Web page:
[Rouleau, van Rensburg and Miller JJ.A.]
P. Wardle and J. Gibson, for the appellant
L. Finney and A. Wood, for the respondents McColl-Frontenac Inc. (formerly known as Texaco Canada Limited), Imperial Oil Limited and 172965 Canada Limited
L. Phillips-Smith, for the respondent Avondale Stores Limited
B. Weintraub and C. Harris, for the respondent Dimtsis Dentistry Professional Corporation
Keywords: Civil Procedure, Limitation Periods, Limitations Act, 2002, s. 5, Discoverability, Torts, Nuisance, Environmental Law, Contamination
The appellant Crombie Property Holdings Limited (“Crombie”) brought an action for damages resulting from the contamination by hydrocarbons of a property (the “Crombie Property”). The contamination was alleged to have migrated from an adjacent property (the “Dimtsis Property”), which had been used as a gas station until 2004. The defendants to the action – the respondents in the appeal – were the owners of the Dimtsis Property.
The action was commenced by notice of action issued on April 28, 2014. In its statement of claim the appellant asserted that it was not aware of soil and groundwater contamination at its property that had migrated from the Dimtsis Property until September 17, 2012, though they had purchased the property on April 10, 2012. Crombie had hired Stantec Consulting Ltd. (“Stantec”) to assist with its environmental due diligence. In their statements of defence, the respondents pleaded that the claims asserted by the appellant had been discovered more than two years before the action was commenced and were therefore barred by the Limitations Act, 2002. The respondents moved for summary dismissal accordingly.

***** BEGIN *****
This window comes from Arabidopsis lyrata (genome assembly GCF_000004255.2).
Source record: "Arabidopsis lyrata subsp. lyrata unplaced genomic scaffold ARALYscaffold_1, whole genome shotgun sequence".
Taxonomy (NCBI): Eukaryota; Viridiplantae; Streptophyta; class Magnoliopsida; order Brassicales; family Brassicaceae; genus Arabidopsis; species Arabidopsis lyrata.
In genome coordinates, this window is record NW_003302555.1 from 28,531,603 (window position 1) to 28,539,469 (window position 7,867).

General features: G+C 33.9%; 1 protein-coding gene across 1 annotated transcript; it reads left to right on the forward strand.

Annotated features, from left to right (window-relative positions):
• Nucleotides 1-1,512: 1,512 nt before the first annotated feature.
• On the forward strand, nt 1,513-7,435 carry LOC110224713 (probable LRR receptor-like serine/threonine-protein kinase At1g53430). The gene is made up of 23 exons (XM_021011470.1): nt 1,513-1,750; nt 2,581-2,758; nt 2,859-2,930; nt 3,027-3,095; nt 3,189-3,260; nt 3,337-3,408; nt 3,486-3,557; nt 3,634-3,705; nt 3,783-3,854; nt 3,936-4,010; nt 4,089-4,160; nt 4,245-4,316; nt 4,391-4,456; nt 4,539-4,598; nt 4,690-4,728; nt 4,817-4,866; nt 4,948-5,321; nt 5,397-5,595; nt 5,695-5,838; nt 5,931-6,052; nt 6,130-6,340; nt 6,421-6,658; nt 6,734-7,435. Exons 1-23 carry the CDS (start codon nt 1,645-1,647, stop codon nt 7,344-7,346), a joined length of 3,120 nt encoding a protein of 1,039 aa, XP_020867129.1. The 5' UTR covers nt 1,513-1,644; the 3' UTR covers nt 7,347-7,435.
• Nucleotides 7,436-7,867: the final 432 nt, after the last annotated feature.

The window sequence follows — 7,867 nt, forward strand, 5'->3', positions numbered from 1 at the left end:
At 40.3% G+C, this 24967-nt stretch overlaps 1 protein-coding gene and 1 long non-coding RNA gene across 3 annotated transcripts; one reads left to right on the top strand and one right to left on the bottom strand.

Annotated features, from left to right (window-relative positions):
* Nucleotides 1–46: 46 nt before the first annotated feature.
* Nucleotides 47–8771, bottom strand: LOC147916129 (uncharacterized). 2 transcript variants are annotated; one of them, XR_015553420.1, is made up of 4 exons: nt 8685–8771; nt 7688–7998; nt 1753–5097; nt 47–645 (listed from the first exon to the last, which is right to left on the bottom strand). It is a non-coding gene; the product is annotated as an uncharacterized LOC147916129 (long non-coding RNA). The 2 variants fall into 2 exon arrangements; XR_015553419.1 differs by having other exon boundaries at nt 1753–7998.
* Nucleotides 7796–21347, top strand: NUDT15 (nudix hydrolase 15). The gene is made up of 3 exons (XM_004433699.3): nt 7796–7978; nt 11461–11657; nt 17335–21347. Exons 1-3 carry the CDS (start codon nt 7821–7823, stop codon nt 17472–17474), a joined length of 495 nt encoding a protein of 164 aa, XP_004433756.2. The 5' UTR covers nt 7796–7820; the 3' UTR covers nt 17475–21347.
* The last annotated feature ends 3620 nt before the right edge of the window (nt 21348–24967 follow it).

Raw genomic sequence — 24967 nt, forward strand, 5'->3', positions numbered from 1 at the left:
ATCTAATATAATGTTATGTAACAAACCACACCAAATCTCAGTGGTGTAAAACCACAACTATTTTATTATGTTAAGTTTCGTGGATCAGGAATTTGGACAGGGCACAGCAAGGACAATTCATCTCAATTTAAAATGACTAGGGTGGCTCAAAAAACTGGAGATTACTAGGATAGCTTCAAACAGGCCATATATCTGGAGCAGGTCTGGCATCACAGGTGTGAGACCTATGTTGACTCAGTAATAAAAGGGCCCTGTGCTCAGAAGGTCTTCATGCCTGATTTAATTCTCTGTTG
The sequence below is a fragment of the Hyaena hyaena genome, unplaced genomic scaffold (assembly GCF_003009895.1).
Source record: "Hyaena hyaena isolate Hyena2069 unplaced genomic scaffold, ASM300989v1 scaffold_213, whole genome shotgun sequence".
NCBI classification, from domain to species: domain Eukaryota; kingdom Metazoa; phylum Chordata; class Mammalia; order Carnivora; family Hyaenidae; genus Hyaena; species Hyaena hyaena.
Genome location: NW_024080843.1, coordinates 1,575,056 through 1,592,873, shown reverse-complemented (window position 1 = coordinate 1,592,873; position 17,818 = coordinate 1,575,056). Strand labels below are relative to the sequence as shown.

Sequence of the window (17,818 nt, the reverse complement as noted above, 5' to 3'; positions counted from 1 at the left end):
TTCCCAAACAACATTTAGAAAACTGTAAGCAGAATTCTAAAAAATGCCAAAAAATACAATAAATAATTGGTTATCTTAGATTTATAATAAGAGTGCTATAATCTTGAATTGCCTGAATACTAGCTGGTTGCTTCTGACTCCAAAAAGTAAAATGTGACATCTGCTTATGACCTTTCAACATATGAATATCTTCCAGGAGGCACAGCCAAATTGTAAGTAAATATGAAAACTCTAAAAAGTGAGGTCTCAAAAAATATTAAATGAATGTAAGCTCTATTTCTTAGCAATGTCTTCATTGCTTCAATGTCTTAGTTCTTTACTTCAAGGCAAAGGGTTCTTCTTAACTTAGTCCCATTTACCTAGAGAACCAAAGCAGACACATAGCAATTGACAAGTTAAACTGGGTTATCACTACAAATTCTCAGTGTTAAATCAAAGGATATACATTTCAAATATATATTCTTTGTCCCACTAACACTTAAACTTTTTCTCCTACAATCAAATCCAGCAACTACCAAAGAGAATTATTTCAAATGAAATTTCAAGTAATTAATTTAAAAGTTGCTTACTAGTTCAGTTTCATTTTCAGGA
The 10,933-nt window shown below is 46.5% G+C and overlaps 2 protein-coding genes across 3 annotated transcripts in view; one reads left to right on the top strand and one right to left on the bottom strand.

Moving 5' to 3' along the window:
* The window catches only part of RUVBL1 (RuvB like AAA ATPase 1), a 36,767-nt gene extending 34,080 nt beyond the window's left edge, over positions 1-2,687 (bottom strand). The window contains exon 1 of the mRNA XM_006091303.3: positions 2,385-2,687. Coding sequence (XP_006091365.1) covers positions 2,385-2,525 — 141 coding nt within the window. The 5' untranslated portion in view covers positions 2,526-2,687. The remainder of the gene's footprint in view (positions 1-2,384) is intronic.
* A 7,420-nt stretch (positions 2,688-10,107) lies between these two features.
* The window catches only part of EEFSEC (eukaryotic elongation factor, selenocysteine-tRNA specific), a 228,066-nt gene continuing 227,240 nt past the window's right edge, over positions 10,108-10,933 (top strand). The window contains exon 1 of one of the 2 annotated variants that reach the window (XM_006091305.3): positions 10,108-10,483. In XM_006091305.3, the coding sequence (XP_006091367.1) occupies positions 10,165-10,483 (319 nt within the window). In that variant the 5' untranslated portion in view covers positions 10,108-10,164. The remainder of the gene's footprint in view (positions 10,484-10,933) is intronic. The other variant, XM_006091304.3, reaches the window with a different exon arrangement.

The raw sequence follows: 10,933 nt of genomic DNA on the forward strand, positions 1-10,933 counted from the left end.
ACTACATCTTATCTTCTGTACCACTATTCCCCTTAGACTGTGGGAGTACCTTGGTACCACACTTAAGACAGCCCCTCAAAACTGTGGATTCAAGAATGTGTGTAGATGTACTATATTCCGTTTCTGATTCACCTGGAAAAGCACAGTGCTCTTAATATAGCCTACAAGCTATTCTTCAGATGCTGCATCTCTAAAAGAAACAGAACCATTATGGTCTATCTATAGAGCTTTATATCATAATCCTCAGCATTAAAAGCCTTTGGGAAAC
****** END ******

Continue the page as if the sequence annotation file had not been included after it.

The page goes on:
The motion judge granted the motion and dismissed the action. She concluded that the appellant had become aware of sufficient material facts to form the basis of the action by March 9, 2012, at which time the appellant waived all conditions for the purchase transaction, including environmental conditions, such that it was required to complete the purchase of all 22 properties.
In the alternative, she held that although the draft Phase II report prepared by Stantec was dated May 9, 2012, Crombie had more than a sufficient basis for an action by March 30, 2012 when laboratory results were “made available” to it. In the further alternative the motion judge stated that, even if Crombie did not know about the drilling results until May 2012, the appellant ought to have known and did not exercise due diligence.
Issue: Did the motion judge err when she concluded that the appellant knew or ought to have known it had a cause of action against the respondents more than two years before it commenced its action?
Holding: Appeal allowed.